Exorcist II’s reputation as a flop has followed it around since its release, which must really stick in Boorman’s craw given that the movie actually did make money – in fact, it made money before it was even released thanks to Warner’s various pre-sales, which is possibly why Boorman had carte blanche to utilize studio resources on what’s essentially the most expensive experimental film of all time. (On the other hand, Friedkin’s Sorcerer, which was released the same year and has enjoyed a critical reappraisal denied Boorman’s film, was a genuine flop that failed to make back even half of its budget.) The fact that Exorcist II was a sequel to one of the most popular movies in history both enabled Boorman to follow his muse without limitations and doomed him in terms of his intentions being properly understood. He has said that it was a mistake on his part to assume the audience would be willing to follow his lead, since they clearly weren’t interested in a poetic Exorcist that played more like metaphysical science fiction than horror. But how is it a mistake, if the movie replenished what it took out of Warner Bros.’ coffers and gave the world something far rarer and more valuable than just another sequel?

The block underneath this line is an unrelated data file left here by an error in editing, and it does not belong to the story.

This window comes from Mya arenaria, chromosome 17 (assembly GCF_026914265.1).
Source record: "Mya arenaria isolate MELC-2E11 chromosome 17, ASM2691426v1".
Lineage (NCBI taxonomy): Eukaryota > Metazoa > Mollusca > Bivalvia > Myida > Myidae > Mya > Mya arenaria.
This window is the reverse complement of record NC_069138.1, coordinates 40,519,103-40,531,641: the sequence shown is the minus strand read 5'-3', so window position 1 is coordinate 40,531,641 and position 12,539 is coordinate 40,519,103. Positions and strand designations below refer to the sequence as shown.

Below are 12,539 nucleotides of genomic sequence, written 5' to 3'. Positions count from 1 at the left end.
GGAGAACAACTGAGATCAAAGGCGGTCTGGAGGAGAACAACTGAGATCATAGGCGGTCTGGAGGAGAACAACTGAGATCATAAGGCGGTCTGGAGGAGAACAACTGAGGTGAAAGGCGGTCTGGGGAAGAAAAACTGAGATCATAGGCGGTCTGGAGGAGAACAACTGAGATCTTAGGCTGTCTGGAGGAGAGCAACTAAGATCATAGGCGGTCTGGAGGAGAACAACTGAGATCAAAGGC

To be fair, by conventional standards of horror filmmaking – even by conventional standards of narrative filmmaking in general – Exorcist II: The Heretic doesn’t exactly work, at least it doesn’t work if you’re the kind of person who thinks movies are only about acting and writing. And I think there are a lot of those people out there – they’re the kind of people who blather on about how TV has become vastly superior to cinema. Viewers who think the script for Exorcist II is awful because it doesn’t follow their preconceived notions about how stories are supposed to be told (picked up from where – Robert McKee?) are misunderstanding Boorman’s approach on a fundamental level. The basic story’s primary connection to the first film is Regan (Linda Blair), the little girl who was possessed by the devil in The Exorcist and who is now on the verge of young womanhood. In Exorcist II, she regularly sees psychiatrist Dr. Tuskin (Louise Fletcher), who uses a high-tech tool known as a synchronizer to link different subjects’ brainwaves. Without getting into a lengthy description of the convoluted plot, I’ll just say that it involves Regan telepathically connecting with a variety of people including a priest (Richard Burton) who has visions of an earlier exorcism in Africa and becomes determined to both vanquish whatever evil remains in Regan and to follow through on the implications of theories of psychic connection posited by Father Merrin (Max von Sydow), the exorcist from the first film.